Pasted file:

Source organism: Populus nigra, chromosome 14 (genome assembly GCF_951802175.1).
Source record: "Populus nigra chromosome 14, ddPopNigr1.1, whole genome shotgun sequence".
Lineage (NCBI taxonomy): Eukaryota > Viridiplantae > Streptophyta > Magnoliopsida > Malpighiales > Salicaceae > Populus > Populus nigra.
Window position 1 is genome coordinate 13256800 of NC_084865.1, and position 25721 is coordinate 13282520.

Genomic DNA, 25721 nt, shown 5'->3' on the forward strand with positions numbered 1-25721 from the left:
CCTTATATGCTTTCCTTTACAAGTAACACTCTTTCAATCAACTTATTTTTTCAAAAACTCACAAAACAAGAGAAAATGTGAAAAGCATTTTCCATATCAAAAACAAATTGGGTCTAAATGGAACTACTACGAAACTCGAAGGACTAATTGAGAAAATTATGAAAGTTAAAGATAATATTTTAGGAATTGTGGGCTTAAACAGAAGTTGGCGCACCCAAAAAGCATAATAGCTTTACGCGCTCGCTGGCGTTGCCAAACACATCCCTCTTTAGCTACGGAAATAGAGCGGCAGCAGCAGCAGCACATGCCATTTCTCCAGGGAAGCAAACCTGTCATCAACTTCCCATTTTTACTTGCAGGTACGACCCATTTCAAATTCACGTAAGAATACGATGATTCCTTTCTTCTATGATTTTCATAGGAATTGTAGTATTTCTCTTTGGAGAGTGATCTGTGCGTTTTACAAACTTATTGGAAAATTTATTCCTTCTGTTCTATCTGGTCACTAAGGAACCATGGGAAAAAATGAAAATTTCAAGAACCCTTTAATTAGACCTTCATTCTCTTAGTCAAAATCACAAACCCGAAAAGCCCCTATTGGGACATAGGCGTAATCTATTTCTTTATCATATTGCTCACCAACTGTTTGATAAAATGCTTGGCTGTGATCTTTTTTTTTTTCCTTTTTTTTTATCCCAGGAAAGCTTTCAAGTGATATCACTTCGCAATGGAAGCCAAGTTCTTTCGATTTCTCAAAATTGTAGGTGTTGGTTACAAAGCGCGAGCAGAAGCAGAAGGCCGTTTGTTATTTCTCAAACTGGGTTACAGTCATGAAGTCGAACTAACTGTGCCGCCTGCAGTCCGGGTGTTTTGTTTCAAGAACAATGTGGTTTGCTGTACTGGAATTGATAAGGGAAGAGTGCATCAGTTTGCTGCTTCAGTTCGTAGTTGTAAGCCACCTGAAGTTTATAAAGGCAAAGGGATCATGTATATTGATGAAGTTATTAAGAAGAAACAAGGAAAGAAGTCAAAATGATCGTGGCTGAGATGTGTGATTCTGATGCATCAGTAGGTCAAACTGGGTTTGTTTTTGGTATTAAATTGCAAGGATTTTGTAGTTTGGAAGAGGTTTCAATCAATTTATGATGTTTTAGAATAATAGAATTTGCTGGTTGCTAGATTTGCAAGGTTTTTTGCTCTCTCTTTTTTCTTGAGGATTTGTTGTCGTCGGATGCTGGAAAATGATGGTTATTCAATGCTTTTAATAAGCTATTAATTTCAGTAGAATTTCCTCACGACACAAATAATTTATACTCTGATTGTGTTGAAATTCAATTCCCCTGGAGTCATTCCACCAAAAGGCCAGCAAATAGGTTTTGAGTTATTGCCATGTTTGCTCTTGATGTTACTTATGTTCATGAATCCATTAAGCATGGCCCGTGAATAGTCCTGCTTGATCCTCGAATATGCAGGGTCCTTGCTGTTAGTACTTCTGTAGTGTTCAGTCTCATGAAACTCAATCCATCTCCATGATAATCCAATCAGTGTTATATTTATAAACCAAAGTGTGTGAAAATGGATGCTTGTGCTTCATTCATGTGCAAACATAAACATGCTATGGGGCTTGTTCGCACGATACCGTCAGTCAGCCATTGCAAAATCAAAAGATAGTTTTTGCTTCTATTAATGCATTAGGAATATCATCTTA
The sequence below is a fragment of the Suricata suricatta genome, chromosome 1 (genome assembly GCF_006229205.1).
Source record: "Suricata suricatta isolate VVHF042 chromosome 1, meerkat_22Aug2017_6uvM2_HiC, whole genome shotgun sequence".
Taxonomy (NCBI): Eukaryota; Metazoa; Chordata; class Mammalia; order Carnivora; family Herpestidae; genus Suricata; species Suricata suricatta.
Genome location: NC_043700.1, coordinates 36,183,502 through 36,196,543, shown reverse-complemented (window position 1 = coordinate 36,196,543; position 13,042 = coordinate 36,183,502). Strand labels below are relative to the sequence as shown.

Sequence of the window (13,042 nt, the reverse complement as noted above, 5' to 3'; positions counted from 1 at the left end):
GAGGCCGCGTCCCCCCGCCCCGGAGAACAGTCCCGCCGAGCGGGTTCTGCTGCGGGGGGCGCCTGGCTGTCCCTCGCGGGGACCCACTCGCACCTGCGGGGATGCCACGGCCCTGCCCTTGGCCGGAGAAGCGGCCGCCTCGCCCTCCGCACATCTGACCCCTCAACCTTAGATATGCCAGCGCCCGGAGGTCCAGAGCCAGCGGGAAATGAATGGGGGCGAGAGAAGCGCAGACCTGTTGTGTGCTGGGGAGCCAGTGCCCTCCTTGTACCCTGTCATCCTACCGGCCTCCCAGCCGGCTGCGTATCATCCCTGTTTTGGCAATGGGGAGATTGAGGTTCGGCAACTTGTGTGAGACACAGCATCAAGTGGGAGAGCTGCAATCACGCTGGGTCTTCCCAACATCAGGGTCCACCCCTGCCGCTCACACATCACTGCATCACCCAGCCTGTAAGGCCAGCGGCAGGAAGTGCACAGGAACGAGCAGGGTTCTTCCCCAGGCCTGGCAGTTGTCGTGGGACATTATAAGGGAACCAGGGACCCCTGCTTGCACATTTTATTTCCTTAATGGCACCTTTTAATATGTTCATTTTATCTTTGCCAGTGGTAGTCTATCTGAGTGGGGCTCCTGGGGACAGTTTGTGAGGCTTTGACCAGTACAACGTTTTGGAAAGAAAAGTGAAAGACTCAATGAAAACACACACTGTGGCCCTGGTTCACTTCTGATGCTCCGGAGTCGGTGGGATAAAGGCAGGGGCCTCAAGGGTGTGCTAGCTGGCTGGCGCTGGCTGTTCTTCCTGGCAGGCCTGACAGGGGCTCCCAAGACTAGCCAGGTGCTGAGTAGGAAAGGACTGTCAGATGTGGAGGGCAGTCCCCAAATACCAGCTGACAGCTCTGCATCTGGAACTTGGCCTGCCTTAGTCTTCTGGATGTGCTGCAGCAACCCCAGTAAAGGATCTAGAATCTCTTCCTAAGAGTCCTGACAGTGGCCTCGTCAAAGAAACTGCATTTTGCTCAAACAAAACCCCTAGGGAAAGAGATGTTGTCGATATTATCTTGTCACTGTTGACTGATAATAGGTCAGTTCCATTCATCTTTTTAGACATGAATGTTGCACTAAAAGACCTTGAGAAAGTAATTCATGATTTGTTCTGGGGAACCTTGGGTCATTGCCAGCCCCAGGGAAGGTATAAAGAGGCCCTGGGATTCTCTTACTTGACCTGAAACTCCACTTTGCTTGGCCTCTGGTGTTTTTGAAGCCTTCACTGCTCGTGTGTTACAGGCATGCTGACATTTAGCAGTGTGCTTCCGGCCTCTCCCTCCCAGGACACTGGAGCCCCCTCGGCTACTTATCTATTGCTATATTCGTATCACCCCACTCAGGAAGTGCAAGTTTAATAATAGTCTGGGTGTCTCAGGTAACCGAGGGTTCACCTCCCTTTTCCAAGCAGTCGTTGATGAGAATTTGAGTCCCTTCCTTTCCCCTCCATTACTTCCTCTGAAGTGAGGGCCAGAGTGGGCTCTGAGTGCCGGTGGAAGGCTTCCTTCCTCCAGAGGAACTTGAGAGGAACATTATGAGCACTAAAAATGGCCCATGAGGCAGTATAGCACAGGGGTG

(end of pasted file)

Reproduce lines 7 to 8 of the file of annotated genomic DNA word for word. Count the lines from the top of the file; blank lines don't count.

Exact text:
The sequence below is a fragment of the Suricata suricatta genome, chromosome 1 (genome assembly GCF_006229205.1).
Source record: "Suricata suricatta isolate VVHF042 chromosome 1, meerkat_22Aug2017_6uvM2_HiC, whole genome shotgun sequence".